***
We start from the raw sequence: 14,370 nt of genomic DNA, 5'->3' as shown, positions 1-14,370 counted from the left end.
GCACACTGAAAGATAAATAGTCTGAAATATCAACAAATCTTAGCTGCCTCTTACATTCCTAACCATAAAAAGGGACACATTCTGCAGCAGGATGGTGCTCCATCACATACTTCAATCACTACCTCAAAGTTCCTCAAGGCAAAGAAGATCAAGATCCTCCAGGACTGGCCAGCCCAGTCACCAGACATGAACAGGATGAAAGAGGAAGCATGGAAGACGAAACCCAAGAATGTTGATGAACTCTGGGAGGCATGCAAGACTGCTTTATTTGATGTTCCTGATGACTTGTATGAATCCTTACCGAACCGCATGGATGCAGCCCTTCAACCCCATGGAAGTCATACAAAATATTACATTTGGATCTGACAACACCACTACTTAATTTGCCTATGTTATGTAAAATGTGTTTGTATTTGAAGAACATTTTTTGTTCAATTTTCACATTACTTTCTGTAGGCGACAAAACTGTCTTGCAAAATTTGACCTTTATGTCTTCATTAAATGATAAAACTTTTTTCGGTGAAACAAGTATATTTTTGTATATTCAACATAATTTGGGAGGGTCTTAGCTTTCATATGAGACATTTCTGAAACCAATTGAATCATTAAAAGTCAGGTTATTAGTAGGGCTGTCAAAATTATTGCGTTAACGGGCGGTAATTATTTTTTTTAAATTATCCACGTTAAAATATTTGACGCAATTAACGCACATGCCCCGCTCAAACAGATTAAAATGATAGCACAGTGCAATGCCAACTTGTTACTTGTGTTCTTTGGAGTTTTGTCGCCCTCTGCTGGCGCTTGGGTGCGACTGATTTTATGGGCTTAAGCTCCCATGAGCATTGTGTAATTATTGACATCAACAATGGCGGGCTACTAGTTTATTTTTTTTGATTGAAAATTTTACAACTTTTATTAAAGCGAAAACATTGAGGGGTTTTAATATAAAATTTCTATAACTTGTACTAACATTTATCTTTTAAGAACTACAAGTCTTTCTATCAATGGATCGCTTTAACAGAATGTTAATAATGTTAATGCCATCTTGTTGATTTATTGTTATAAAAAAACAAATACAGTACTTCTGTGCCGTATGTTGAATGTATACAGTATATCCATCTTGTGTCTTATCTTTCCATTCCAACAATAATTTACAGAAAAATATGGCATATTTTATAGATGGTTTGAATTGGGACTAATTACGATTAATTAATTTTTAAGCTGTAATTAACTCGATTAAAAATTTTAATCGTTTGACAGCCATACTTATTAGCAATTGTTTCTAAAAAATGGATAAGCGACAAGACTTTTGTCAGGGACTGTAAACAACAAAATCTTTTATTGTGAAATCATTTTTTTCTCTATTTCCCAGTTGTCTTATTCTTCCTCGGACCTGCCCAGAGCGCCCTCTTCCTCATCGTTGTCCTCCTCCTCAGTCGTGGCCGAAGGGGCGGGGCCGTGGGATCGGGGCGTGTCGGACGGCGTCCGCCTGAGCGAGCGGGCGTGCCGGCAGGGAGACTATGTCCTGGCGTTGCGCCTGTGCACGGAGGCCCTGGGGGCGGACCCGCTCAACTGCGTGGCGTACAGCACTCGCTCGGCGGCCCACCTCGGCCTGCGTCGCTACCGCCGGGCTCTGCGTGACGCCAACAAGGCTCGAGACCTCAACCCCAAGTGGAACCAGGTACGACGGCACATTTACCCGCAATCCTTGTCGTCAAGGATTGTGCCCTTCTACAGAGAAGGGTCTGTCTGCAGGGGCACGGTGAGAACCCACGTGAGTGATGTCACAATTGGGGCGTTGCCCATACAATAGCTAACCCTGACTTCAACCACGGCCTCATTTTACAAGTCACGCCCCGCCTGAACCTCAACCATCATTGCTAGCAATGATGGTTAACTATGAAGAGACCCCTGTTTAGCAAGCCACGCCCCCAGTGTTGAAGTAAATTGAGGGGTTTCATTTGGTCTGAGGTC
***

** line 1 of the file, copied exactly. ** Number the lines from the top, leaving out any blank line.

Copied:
We start from the raw sequence: 14,370 nt of genomic DNA, 5'->3' as shown, positions 1-14,370 counted from the left end.